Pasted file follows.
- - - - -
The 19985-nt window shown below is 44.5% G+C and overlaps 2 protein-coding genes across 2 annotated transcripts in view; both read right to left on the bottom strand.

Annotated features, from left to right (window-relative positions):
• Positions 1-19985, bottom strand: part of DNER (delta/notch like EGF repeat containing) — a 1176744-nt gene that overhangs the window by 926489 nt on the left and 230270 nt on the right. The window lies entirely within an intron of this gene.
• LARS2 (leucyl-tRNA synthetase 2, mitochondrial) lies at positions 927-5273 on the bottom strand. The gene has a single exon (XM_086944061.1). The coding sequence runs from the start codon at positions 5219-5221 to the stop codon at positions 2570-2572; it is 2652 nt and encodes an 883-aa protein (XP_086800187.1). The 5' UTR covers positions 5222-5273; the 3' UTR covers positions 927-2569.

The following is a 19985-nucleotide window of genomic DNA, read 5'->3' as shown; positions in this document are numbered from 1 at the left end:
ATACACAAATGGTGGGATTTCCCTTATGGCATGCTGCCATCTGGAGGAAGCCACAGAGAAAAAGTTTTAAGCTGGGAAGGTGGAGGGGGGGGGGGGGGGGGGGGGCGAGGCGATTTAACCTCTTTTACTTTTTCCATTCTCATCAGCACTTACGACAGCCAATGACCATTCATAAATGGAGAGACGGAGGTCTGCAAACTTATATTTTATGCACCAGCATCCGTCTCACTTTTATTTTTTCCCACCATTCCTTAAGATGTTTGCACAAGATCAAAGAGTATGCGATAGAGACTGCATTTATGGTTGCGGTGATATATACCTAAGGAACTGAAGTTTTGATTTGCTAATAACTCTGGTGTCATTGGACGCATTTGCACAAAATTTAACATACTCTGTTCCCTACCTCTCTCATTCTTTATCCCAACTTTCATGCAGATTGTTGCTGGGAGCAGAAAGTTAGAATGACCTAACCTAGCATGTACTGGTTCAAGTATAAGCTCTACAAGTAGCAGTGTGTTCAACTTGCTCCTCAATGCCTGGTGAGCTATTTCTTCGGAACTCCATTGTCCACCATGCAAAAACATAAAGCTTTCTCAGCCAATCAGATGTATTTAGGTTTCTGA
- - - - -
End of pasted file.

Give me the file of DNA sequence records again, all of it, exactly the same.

The 19985-nt window shown below is 44.5% G+C and overlaps 2 protein-coding genes across 2 annotated transcripts in view; both read right to left on the bottom strand.

Annotated features, from left to right (window-relative positions):
• Positions 1-19985, bottom strand: part of DNER (delta/notch like EGF repeat containing) — a 1176744-nt gene that overhangs the window by 926489 nt on the left and 230270 nt on the right. The window lies entirely within an intron of this gene.
• LARS2 (leucyl-tRNA synthetase 2, mitochondrial) lies at positions 927-5273 on the bottom strand. The gene has a single exon (XM_086944061.1). The coding sequence runs from the start codon at positions 5219-5221 to the stop codon at positions 2570-2572; it is 2652 nt and encodes an 883-aa protein (XP_086800187.1). The 5' UTR covers positions 5222-5273; the 3' UTR covers positions 927-2569.

The following is a 19985-nucleotide window of genomic DNA, read 5'->3' as shown; positions in this document are numbered from 1 at the left end:
ATACACAAATGGTGGGATTTCCCTTATGGCATGCTGCCATCTGGAGGAAGCCACAGAGAAAAAGTTTTAAGCTGGGAAGGTGGAGGGGGGGGGGGGGGGGGGGGGCGAGGCGATTTAACCTCTTTTACTTTTTCCATTCTCATCAGCACTTACGACAGCCAATGACCATTCATAAATGGAGAGACGGAGGTCTGCAAACTTATATTTTATGCACCAGCATCCGTCTCACTTTTATTTTTTCCCACCATTCCTTAAGATGTTTGCACAAGATCAAAGAGTATGCGATAGAGACTGCATTTATGGTTGCGGTGATATATACCTAAGGAACTGAAGTTTTGATTTGCTAATAACTCTGGTGTCATTGGACGCATTTGCACAAAATTTAACATACTCTGTTCCCTACCTCTCTCATTCTTTATCCCAACTTTCATGCAGATTGTTGCTGGGAGCAGAAAGTTAGAATGACCTAACCTAGCATGTACTGGTTCAAGTATAAGCTCTACAAGTAGCAGTGTGTTCAACTTGCTCCTCAATGCCTGGTGAGCTATTTCTTCGGAACTCCATTGTCCACCATGCAAAAACATAAAGCTTTCTCAGCCAATCAGATGTATTTAGGTTTCTGA